frtiz.ai machine learning

This article describes how to develop a Machine Learning Android app using Fritz.ai. Before diving into the details about how to build a Machine learning Android app, it is useful to describe briefly what is Fritz.ai platform. As you may know, Machine Learning is an interesting topic that is gaining importance and promises to transform several areas including the way we interact with Android apps.

To experiment how to apply Machine Learning to Android using Fritz.ai we will develop an Android app that uses Image Classification.

Machine Learning is an application of AI that gives to a system the capability to accomplish tasks without using explicit instructions but learning from the data and improving from experience.

You can download the source code here:

What is a Fritz.ai Machine Learning platform?

Fritz.ai is a platform for Android and iOS that simplifies the development of an Android Machine Learning app. When developing an Android app, usually it is necessary to create an ML-model that will be used by the Android app. The process to build an ML-model is tedious and difficult. Fritz.ai provides a set of built-in models ready to use that speeds up the development of a Machine Learning Android app.

The built-in ML-models provided by Fritz.ai are:

  • Image Labeling
  • Object detection
  • Style transfer
  • Image segmentation
  • Pose estimation

Moreover, it is possible to upload a custom model if we want to use a specific model.

How to configure Fritz.ai

The first step to use Fritz.ai Machine Learning platform is creating a free account and then create a new Machine Learning Android project, as shown in the picture below:

Machine Learning Android app with Fritz.ai

Now, it is possible to add a new project:

Android machine learing + Fritz.ai

You have to provide the Project name. Once the project is created, it is necessary to provide the project package:

Fritz.ai machine learning

How to set up an Android app using Fritz.ai Image classification

Once the project is correctly configured in Fritz.ai console, we can set up the Android project to include Fritz.ai. At the project-level, it is necessary to modify build.gradle in this way:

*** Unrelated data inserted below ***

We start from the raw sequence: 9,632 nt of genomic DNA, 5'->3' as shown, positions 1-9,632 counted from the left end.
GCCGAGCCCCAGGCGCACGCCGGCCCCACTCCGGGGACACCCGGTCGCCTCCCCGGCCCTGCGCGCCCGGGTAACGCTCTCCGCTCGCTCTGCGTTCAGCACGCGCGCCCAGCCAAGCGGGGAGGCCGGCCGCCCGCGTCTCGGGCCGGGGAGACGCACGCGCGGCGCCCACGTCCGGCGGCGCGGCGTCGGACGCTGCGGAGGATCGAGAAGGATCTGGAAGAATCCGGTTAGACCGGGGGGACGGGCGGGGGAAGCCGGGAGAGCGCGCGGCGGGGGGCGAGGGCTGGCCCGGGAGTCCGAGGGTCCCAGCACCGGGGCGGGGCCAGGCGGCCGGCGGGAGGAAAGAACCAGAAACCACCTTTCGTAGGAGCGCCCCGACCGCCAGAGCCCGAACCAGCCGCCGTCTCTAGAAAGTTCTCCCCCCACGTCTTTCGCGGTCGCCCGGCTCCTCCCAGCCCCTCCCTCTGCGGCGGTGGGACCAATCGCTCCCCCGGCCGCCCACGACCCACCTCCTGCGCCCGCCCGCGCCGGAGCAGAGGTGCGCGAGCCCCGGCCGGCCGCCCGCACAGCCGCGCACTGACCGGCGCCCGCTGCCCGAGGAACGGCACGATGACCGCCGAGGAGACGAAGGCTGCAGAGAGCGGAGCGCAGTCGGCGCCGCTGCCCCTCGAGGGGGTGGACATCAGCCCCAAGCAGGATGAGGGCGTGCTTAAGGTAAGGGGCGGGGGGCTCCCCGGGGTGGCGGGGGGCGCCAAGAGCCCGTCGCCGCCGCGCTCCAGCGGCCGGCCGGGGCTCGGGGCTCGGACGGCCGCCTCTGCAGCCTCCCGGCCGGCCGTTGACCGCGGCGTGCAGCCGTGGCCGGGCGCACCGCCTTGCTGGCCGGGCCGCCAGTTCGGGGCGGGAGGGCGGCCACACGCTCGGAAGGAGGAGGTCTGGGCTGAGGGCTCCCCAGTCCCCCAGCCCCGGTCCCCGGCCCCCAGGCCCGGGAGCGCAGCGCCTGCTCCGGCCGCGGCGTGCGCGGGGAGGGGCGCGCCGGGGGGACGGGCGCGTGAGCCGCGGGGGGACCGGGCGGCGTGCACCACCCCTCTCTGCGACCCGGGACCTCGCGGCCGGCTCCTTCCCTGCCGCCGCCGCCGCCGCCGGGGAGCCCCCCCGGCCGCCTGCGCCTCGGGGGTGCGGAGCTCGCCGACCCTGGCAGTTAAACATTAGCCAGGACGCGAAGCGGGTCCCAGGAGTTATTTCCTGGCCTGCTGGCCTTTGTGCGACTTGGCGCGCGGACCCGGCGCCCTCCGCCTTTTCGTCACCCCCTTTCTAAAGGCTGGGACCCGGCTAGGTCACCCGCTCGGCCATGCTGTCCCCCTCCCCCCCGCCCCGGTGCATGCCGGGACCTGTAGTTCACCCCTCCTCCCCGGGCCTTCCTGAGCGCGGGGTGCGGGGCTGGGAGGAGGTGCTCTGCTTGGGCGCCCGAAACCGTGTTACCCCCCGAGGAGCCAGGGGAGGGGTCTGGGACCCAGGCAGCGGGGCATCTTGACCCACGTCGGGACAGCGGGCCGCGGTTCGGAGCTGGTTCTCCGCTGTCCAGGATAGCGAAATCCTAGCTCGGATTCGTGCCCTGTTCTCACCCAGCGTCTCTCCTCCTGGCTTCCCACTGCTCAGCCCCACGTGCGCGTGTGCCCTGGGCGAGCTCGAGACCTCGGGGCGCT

...
allprojects {
 repositories {
    google()
    jcenter()
    maven { url "https://raw.github.com/fritzlabs/fritz-repository/master" }
  }
}
...

and in the build.gradle at app-level:

dependencies {
    ....
    implementation 'ai.fritz:core:3.0.1'
    implementation 'ai.fritz:vision:3.0.1'
}

The last step is registering a service so that the Android app can receive model updates. To do it in the Manifest.xml it is necessary to add:

<service            
   android:name="ai.fritz.core.FritzCustomModelService"
   android:exported="true"
   android:permission="android.permission.BIND_JOB_SERVICE" /&gt;

That’s all. We are now ready to start developing our image classification Android app.

Implementing Machine Learning image classification in Android

To implement an Android app that uses image classification we have to follow these steps:

  • Configure Fritz.ai SDK in the Android app
  • Label the image detected

Configure Fritz.ai SDK in Android app

The first step is configuring the Fritz.ai SDK in our Android app so that we can use it later when we need to label the captured image. Let us create an activity and in onCreate() method add the following lines:

 protected void onCreate(Bundle savedInstanceState) {
    super.onCreate(savedInstanceState);
    setContentView(R.layout.activity_main);
    Fritz.configure(this, "your_fritz.ai_key");
     downloadModel();
 }

In line 4, it is necessary to configure Fritz using the API_KEY we get during the project set up in the console. The next step, it is downloading the model from the cloud:

<pre class="wp-block-syntaxhighlighter-code">private void downloadModel() {
  FritzManagedModel model = new ImageLabelManagedModel();
  Log.d(TAG, "Download model...");
  FritzVision.ImageLabeling.loadPredictor(model, <br />     new PredictorStatusListener<FritzVisionLabelPredictor&gt;() {
      @Override
      public void onPredictorReady(FritzVisionLabelPredictor predictor) {
         Log.d(TAG, "Model downloaded");
         MainActivity.this.predictor = predictor;
      }
   });